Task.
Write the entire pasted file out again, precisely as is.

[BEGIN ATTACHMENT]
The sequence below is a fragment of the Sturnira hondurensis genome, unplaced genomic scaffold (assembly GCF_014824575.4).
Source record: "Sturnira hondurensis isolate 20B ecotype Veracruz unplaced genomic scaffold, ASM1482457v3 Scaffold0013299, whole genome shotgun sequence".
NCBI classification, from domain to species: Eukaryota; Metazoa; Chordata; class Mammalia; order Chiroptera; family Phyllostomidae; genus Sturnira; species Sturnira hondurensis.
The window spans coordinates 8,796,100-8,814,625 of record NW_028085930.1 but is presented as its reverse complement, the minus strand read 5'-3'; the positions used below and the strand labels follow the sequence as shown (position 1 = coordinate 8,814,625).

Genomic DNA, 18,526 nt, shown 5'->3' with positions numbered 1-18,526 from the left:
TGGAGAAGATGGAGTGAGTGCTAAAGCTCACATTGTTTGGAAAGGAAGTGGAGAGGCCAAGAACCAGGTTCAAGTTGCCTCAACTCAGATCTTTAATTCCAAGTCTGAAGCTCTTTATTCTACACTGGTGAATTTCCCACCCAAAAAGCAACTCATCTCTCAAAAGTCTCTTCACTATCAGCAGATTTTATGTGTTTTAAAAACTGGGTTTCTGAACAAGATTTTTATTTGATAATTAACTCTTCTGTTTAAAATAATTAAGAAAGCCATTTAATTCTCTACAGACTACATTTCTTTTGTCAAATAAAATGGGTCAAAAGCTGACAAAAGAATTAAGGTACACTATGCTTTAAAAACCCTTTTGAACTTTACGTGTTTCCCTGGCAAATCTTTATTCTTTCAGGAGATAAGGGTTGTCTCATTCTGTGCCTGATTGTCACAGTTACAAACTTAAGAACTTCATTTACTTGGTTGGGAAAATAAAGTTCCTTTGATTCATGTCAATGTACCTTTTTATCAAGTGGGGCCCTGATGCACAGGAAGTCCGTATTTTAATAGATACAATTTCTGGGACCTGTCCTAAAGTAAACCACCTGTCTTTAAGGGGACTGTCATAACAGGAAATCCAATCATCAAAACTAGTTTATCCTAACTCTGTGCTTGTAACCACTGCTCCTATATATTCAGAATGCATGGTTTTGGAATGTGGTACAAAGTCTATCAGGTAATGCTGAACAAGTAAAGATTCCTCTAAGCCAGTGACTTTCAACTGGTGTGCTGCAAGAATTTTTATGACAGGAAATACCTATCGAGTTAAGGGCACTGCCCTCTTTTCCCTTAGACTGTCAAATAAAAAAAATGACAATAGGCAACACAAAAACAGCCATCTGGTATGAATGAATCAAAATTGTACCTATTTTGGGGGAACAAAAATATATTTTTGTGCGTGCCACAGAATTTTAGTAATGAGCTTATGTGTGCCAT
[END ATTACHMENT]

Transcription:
The sequence below is a fragment of the Sturnira hondurensis genome, unplaced genomic scaffold (assembly GCF_014824575.4).
Source record: "Sturnira hondurensis isolate 20B ecotype Veracruz unplaced genomic scaffold, ASM1482457v3 Scaffold0013299, whole genome shotgun sequence".
NCBI classification, from domain to species: Eukaryota; Metazoa; Chordata; class Mammalia; order Chiroptera; family Phyllostomidae; genus Sturnira; species Sturnira hondurensis.
The window spans coordinates 8,796,100-8,814,625 of record NW_028085930.1 but is presented as its reverse complement, the minus strand read 5'-3'; the positions used below and the strand labels follow the sequence as shown (position 1 = coordinate 8,814,625).

Genomic DNA, 18,526 nt, shown 5'->3' with positions numbered 1-18,526 from the left:
TGGAGAAGATGGAGTGAGTGCTAAAGCTCACATTGTTTGGAAAGGAAGTGGAGAGGCCAAGAACCAGGTTCAAGTTGCCTCAACTCAGATCTTTAATTCCAAGTCTGAAGCTCTTTATTCTACACTGGTGAATTTCCCACCCAAAAAGCAACTCATCTCTCAAAAGTCTCTTCACTATCAGCAGATTTTATGTGTTTTAAAAACTGGGTTTCTGAACAAGATTTTTATTTGATAATTAACTCTTCTGTTTAAAATAATTAAGAAAGCCATTTAATTCTCTACAGACTACATTTCTTTTGTCAAATAAAATGGGTCAAAAGCTGACAAAAGAATTAAGGTACACTATGCTTTAAAAACCCTTTTGAACTTTACGTGTTTCCCTGGCAAATCTTTATTCTTTCAGGAGATAAGGGTTGTCTCATTCTGTGCCTGATTGTCACAGTTACAAACTTAAGAACTTCATTTACTTGGTTGGGAAAATAAAGTTCCTTTGATTCATGTCAATGTACCTTTTTATCAAGTGGGGCCCTGATGCACAGGAAGTCCGTATTTTAATAGATACAATTTCTGGGACCTGTCCTAAAGTAAACCACCTGTCTTTAAGGGGACTGTCATAACAGGAAATCCAATCATCAAAACTAGTTTATCCTAACTCTGTGCTTGTAACCACTGCTCCTATATATTCAGAATGCATGGTTTTGGAATGTGGTACAAAGTCTATCAGGTAATGCTGAACAAGTAAAGATTCCTCTAAGCCAGTGACTTTCAACTGGTGTGCTGCAAGAATTTTTATGACAGGAAATACCTATCGAGTTAAGGGCACTGCCCTCTTTTCCCTTAGACTGTCAAATAAAAAAAATGACAATAGGCAACACAAAAACAGCCATCTGGTATGAATGAATCAAAATTGTACCTATTTTGGGGGAACAAAAATATATTTTTGTGCGTGCCACAGAATTTTAGTAATGAGCTTATGTGTGCCAT